With Japanese Americans tucked away in internment camps, Freeman was able to reap the full benefits of the new Mercer Island Floating Bridge (which he had lobbied to have built, and which opened in 1940). The Eastside, cleansed of its Asian-American population, was now safe for white businessmen, largely due to the efforts of Miller Freeman. His son, the first Kemper Freeman, built the original Bellevue Square, after convincing his father to buy a piece of land along 104th Avenue Northeast.
Yeah, I know, sins of the father and all that, so I wouldn’t want to be so presumptuous as to suggest that Kemper Freeman Jr. holds any of the same anti-Japanese sentiments as his beloved grandfather. But even if Freeman’s staunch opposition to a downtown Bellevue light rail alignment has absolutely nothing at all to do with race, to suggest, as Freeman’s Nurse does, that he welcomes all of the region’s residents to downtown Bellevue, “regardless of age or income,” just doesn’t hold up to Freeman’s own public statements:
“When you walk through the (Southcenter) mall, the way the customer dresses just to shop there — the light blue and pink hair curlers, the shoes that flop, flop, flop along — it’s a completely different customer,” said Freeman. “Yet we are 12 miles apart.”
Yup, about the only thing that separates Freeman and his upscale Bellevue Square from the curlers and flip-flops of déclassé Southcenter is 12 short miles. That, and about a half century of progress in Americans’ attitudes toward race.
The truth is, everybody knows that Freeman is a bit of an OCD, neo-Bircher nutcase with a Christ-like devotion to the automobile and a penchant for equating mass transit with communism (really), so isn’t it time that serious people started taking him and his anti-rail conspiracies at face value? Isn’t it time to call a spade a spade (so to speak)? I don’t mean to diminish Freeman’s standing as Bellevue’s (presumably) racist/classist, rich, crazy uncle, but is that really enough of a reason to give him a greater voice in our region’s transportation debate than folks like, say, Schiendelman, who, you know, actually know what the fuck they’re talking about?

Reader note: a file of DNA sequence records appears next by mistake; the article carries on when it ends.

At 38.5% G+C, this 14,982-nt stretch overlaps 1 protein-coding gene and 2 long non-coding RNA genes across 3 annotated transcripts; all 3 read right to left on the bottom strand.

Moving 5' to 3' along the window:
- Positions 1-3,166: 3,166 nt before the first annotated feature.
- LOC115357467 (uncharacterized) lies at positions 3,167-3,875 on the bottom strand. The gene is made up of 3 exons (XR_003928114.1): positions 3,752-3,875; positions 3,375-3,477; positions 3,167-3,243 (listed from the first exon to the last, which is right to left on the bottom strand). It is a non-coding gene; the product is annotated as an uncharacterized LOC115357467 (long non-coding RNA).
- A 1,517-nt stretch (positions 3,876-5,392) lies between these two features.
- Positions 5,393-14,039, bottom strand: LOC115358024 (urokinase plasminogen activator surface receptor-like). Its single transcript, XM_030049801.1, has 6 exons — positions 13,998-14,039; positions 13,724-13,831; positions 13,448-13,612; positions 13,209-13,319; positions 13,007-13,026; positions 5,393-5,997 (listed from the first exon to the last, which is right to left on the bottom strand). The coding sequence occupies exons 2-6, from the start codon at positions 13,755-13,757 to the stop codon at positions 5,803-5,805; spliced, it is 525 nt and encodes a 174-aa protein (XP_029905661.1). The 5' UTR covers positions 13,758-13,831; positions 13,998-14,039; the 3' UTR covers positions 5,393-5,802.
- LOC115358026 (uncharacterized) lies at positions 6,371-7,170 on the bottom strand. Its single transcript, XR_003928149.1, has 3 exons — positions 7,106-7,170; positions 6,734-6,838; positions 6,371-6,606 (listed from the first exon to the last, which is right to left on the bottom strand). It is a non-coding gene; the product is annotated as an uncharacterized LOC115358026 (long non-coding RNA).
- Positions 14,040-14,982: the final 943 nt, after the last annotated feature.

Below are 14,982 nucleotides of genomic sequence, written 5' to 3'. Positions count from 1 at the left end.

And honestly, given Freeman’s shameful family history, is it really all that presumptuous to speculate that his dogged opposition to a downtown Bellevue light rail alignment might stem from something a little more than an informed position on transportation planning, or even mere economic self-interest? Am I really taking his words and deeds out of context by attempting to place Freeman in it?
As a native Philadelphian — a city where thousands of ordinary people lay themselves down to bed each night in houses that predate George Washington — I’ve always been struck by how folks out here in his namesake so easily forget our region’s own short history. I mean, it’s not like there’s all that much of it. Hell… I’ve tasted wine older than Bellevue.
No doubt Freeman isn’t our region’s only civic meddler whose family fortune was founded on land stolen from the Japanese-American families who broke their backs clearing it of old-growth stumps, but while it would be wrong to attempt to define Freeman solely by his family history, it would be equally wrong to ignore it when attempting to discern his political motives.
I suppose we could speculate that Freeman inherited nothing more from his grandfather than his dirty, tear-stained money, but… well… that would strike me as awfully damn presumptuous.